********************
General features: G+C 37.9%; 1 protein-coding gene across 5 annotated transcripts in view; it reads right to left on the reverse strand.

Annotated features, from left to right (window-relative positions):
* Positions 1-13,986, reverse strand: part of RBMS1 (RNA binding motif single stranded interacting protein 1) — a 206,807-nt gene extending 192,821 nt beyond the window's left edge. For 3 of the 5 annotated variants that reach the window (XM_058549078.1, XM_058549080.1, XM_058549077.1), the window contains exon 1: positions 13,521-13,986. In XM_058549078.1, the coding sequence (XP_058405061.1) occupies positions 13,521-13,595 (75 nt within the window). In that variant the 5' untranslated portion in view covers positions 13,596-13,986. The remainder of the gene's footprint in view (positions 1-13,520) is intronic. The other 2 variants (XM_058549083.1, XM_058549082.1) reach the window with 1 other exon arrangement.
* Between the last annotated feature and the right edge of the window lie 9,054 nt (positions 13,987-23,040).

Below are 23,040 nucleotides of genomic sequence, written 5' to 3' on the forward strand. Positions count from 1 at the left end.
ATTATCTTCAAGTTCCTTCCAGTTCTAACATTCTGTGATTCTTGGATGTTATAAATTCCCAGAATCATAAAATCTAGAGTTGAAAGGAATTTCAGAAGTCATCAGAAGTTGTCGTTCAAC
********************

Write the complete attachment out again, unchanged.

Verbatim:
General features: G+C 37.9%; 1 protein-coding gene across 5 annotated transcripts in view; it reads right to left on the reverse strand.

Annotated features, from left to right (window-relative positions):
* Positions 1-13,986, reverse strand: part of RBMS1 (RNA binding motif single stranded interacting protein 1) — a 206,807-nt gene extending 192,821 nt beyond the window's left edge. For 3 of the 5 annotated variants that reach the window (XM_058549078.1, XM_058549080.1, XM_058549077.1), the window contains exon 1: positions 13,521-13,986. In XM_058549078.1, the coding sequence (XP_058405061.1) occupies positions 13,521-13,595 (75 nt within the window). In that variant the 5' untranslated portion in view covers positions 13,596-13,986. The remainder of the gene's footprint in view (positions 1-13,520) is intronic. The other 2 variants (XM_058549083.1, XM_058549082.1) reach the window with 1 other exon arrangement.
* Between the last annotated feature and the right edge of the window lie 9,054 nt (positions 13,987-23,040).

Below are 23,040 nucleotides of genomic sequence, written 5' to 3' on the forward strand. Positions count from 1 at the left end.
ATTATCTTCAAGTTCCTTCCAGTTCTAACATTCTGTGATTCTTGGATGTTATAAATTCCCAGAATCATAAAATCTAGAGTTGAAAGGAATTTCAGAAGTCATCAGAAGTTGTCGTTCAAC